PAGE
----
The Department of Health & Human Services recently visited two government-owned sites in Arkansas that are believed to be near a concentration camp in Rohwer that was once used during World War II where many Japanese-Americans were imprisoned.
The purpose of this visit is to determine if whether these sites can be used as an immigrant detention facility, which came just a few hours after United States President Donald Trump backtracked his “zero-tolerance” policy and allow families who were caught crossing the U.S. Mexico border to be together.
“Federal agents are at a fish experiment station in Kelso, AR to look at setting up a potential immigrant detainment center. How is a tent city on a flood plain in SE Arkansas more appropriate than a tent city on the border?” U.S. Rep. Rick Crawford, who has been the representative for Arkansas’ 1 st congressional district since 2011, said in his Twitter post.
Federal agents are at a fish experiment station in Kelso, AR to look at setting up a potential immigrant detainment center. How is a tent city on a flood plain in SE Arkansas more appropriate than a tent city on the border? #Immigration pic.twitter.com/akrYSyDisc
— Rep Rick Crawford (@RepRickCrawford) June 21, 2018
One of the facilities that the feds visited in Arkansas on Thursday was the former United States Department of Agriculture facility in the Delta town of Kelso, which is located two miles north of the incarceration camp.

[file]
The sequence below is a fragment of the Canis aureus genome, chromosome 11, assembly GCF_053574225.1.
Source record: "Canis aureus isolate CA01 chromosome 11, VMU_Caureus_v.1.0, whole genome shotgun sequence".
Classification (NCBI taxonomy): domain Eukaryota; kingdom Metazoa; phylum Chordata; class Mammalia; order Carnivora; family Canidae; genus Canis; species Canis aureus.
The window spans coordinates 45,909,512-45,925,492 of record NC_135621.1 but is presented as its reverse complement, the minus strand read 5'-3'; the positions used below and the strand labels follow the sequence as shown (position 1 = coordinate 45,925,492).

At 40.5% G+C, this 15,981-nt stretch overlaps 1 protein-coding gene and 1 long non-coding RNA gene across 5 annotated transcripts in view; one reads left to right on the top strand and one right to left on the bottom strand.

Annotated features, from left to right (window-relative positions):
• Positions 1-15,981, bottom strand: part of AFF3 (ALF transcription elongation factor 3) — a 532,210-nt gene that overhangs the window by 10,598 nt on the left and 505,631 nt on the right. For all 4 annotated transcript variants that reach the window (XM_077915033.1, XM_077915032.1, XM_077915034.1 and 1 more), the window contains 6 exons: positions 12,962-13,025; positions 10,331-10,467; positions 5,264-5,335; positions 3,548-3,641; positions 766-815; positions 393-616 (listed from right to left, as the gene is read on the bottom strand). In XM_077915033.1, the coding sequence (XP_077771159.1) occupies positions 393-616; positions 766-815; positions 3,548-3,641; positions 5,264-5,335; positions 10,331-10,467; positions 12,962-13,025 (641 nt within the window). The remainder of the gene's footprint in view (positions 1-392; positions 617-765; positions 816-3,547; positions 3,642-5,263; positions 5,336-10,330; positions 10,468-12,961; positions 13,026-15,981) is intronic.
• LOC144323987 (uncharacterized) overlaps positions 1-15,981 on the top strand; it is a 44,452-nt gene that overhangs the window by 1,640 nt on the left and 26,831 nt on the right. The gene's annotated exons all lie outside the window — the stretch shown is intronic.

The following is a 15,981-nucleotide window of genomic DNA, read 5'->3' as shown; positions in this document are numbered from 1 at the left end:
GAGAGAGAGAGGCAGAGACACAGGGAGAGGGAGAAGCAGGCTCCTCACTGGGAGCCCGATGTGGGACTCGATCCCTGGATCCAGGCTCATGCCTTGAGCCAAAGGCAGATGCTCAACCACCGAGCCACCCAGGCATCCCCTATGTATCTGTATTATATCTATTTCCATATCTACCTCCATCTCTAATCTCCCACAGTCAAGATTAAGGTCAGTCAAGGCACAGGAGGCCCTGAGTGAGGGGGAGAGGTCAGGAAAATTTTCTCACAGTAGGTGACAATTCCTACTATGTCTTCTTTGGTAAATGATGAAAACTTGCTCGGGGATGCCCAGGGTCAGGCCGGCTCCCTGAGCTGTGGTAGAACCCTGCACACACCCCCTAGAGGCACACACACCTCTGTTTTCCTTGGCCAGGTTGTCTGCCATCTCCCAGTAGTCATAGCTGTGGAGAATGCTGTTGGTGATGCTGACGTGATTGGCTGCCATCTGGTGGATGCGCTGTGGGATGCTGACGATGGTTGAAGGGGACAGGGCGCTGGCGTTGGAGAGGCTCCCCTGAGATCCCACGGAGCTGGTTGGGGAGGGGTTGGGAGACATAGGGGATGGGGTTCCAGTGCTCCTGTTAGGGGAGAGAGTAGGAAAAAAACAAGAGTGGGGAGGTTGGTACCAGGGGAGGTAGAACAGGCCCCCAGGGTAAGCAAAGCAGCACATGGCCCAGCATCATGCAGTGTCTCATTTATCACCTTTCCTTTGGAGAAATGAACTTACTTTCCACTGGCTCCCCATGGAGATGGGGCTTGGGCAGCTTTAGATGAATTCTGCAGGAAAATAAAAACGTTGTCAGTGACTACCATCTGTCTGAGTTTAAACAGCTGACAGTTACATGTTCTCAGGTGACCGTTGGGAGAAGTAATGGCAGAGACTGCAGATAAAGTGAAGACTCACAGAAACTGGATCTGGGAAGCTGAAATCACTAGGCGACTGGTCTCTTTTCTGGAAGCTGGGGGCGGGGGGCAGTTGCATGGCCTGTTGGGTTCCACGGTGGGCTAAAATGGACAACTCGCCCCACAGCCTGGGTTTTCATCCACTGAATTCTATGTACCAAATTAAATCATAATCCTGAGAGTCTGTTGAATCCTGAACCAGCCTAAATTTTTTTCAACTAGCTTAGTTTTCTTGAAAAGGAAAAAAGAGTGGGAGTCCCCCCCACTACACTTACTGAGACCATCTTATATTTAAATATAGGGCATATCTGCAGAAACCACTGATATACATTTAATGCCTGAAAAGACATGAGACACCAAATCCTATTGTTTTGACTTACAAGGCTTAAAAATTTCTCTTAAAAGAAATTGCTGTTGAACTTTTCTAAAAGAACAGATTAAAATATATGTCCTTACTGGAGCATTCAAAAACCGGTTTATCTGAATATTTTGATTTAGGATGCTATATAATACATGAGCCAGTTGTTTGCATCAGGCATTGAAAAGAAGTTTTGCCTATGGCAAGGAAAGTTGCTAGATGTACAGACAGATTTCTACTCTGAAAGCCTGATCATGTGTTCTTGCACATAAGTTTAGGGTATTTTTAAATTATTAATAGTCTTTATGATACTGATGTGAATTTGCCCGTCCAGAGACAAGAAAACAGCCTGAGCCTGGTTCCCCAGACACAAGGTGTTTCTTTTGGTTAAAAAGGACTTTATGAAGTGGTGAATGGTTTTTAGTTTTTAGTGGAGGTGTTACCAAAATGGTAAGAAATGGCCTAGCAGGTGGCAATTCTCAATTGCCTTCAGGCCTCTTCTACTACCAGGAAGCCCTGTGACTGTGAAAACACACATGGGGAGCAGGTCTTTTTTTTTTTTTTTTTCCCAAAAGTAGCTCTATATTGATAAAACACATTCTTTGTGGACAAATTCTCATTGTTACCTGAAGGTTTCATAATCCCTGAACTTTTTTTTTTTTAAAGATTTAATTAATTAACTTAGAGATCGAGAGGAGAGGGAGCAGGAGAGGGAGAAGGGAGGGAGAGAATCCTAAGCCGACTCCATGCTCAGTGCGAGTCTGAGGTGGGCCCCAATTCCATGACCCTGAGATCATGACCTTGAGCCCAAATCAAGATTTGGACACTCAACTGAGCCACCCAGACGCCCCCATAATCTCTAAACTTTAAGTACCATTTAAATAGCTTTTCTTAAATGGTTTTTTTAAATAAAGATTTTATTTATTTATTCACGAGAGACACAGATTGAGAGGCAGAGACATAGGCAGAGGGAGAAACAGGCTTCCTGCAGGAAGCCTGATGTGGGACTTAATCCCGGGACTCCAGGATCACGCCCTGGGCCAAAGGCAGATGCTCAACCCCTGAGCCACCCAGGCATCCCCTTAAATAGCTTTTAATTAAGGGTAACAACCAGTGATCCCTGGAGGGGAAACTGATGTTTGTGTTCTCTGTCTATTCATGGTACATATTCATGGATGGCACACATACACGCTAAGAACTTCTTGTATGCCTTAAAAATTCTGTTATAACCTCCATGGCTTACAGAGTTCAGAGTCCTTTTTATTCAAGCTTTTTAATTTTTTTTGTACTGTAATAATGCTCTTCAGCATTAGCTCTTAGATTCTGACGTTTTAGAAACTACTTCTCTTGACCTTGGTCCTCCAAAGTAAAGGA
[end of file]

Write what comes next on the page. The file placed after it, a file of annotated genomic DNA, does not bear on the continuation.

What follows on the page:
This incarceration camp, known as Rohwer Relocation Center, was one of the two sites that the U.S. government set up during World War II to house Japanese-Americans.
“I don’t believe this proposal is a good one. Someone should have looked a little closer at the historical context of this site,” Crawford told Talk Business & Politics Arkansas. “It’s literally within sight of another internment camp dating back to 1942 involving Japanese Americans. That proposal wasn’t a good idea, either.”
HHS spokeswoman, Carla Daniels, explains on the statement the reason why the feds paid a visit to the sites. She wrote (via KUAR Public Radio):
“The USDA property will be assessed, by professionals like Aegis Environmental, to determine the site’s suitable for HHS to temporarily provide shelter for unaccompanied alien children (UAC) at some point in the future. The DoD property will be visited to determine if a more detailed assessment is warranted. USDA and DoD officials will join the HHS staff as they tour the vacant properties. HHS will make the determination if it will use either of the two sites for UAC operations. HHS will continue to keep local and congressional officials informed during this assessment and selection process. I’d also like to clarify that our notification was for UAC shelter not family detention. ORR/HHS is legally mandated with the care of unaccompanied alien children and operates shelters.”
Hollywood actor and known activist, George Takei, took to social media to express his disbelief about the decision to open up detainment center near the former concentration camp for Japanese-Americans.
Just heard that they are considering a detainment center for immigrant children just two miles from where I spent my childhood behind barbed wire in a camp in Rohwer, Arkansas. I have no words. https://t.co/8nwNMeHc7k
— George Takei (@GeorgeTakei) June 22, 2018
The 81-year-old actor and strong supporter of the LGBT community spent his childhood in one of the concentration camps in Arkansas, specifically the Rohwer Relocation Camp, AsAM News reported.